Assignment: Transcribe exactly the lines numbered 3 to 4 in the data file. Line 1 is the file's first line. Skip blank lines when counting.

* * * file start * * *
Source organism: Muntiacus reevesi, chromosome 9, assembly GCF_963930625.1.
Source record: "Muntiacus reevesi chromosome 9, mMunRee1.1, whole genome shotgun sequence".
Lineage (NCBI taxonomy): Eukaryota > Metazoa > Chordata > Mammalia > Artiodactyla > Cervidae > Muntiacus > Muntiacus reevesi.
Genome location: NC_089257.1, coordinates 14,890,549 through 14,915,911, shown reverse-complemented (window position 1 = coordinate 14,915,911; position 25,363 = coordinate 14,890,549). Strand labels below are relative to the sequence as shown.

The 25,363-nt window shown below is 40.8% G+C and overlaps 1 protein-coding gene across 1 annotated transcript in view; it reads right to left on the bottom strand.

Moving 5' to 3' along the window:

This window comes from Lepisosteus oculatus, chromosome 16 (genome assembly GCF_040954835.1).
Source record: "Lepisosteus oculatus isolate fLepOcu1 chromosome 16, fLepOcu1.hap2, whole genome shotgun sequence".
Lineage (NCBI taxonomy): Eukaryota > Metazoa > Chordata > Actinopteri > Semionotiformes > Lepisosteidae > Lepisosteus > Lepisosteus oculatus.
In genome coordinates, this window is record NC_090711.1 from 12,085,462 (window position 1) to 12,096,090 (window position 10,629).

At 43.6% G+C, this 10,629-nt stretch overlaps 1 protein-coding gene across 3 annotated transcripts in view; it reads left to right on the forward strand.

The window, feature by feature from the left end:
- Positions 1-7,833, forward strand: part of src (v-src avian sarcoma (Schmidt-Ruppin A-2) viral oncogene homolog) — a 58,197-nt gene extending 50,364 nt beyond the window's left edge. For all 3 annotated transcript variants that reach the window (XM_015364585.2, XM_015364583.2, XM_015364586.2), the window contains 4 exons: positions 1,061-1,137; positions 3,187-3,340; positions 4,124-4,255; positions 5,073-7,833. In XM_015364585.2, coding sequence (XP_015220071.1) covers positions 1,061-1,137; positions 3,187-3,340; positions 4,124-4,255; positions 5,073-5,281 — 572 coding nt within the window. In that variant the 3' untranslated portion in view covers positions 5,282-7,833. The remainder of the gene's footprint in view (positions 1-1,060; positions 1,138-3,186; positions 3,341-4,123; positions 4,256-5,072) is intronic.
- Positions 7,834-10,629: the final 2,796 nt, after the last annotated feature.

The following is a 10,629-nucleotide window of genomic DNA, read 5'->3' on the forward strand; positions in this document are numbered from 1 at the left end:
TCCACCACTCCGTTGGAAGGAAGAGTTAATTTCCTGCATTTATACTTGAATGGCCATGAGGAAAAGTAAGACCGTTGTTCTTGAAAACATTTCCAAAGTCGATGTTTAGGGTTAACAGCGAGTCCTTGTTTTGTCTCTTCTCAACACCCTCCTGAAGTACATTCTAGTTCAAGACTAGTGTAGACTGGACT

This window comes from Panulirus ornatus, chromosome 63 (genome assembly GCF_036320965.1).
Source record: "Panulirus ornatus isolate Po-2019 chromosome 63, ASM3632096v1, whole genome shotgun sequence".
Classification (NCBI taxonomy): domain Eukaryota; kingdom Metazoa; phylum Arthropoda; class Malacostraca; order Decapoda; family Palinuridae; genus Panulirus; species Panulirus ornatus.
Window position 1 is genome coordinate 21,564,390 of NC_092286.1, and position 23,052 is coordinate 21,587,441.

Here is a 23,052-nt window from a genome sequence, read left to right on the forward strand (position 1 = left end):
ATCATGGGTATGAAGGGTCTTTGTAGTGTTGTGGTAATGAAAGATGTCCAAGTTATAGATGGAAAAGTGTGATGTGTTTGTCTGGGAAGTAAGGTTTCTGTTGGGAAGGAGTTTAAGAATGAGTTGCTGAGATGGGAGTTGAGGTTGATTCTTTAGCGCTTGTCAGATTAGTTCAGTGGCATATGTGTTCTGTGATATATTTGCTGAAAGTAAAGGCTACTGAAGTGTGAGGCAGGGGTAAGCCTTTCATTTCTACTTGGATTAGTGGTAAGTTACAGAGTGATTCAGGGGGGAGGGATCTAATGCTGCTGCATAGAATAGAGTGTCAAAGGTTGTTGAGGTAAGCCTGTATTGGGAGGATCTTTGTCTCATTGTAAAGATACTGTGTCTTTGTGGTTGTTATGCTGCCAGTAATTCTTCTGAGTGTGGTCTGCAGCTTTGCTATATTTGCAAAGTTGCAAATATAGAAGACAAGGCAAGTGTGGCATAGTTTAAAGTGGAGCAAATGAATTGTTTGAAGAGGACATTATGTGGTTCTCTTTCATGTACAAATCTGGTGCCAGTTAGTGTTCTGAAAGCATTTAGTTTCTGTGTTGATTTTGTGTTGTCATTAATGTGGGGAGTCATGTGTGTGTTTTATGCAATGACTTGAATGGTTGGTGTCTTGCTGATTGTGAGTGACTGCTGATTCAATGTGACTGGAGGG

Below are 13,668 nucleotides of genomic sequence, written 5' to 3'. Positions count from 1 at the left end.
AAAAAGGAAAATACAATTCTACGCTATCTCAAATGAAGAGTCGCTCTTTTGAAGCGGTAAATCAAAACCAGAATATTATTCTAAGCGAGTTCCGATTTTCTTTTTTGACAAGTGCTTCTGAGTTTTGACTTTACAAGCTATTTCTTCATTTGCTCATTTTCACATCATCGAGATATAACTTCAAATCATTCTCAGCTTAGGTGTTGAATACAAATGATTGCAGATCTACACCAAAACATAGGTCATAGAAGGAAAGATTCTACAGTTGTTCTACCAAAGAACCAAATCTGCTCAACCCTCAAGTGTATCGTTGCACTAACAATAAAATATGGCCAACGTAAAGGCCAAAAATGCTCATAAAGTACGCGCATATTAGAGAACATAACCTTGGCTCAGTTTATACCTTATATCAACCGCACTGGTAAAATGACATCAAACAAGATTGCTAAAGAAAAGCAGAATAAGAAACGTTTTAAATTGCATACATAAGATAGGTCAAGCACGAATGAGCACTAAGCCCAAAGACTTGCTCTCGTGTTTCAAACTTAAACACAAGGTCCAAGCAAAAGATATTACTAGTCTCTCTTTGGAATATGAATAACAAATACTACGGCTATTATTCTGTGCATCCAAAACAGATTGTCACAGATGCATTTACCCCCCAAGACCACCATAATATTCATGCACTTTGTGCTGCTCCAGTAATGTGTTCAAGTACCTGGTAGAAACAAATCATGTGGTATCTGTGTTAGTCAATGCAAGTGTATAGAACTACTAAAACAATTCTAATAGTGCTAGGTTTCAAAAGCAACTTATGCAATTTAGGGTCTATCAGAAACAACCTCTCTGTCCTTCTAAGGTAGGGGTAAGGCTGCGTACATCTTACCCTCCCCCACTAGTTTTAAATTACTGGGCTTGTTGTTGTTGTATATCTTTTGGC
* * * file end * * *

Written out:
Lineage (NCBI taxonomy): Eukaryota > Metazoa > Chordata > Mammalia > Artiodactyla > Cervidae > Muntiacus > Muntiacus reevesi.
Genome location: NC_089257.1, coordinates 14,890,549 through 14,915,911, shown reverse-complemented (window position 1 = coordinate 14,915,911; position 25,363 = coordinate 14,890,549). Strand labels below are relative to the sequence as shown.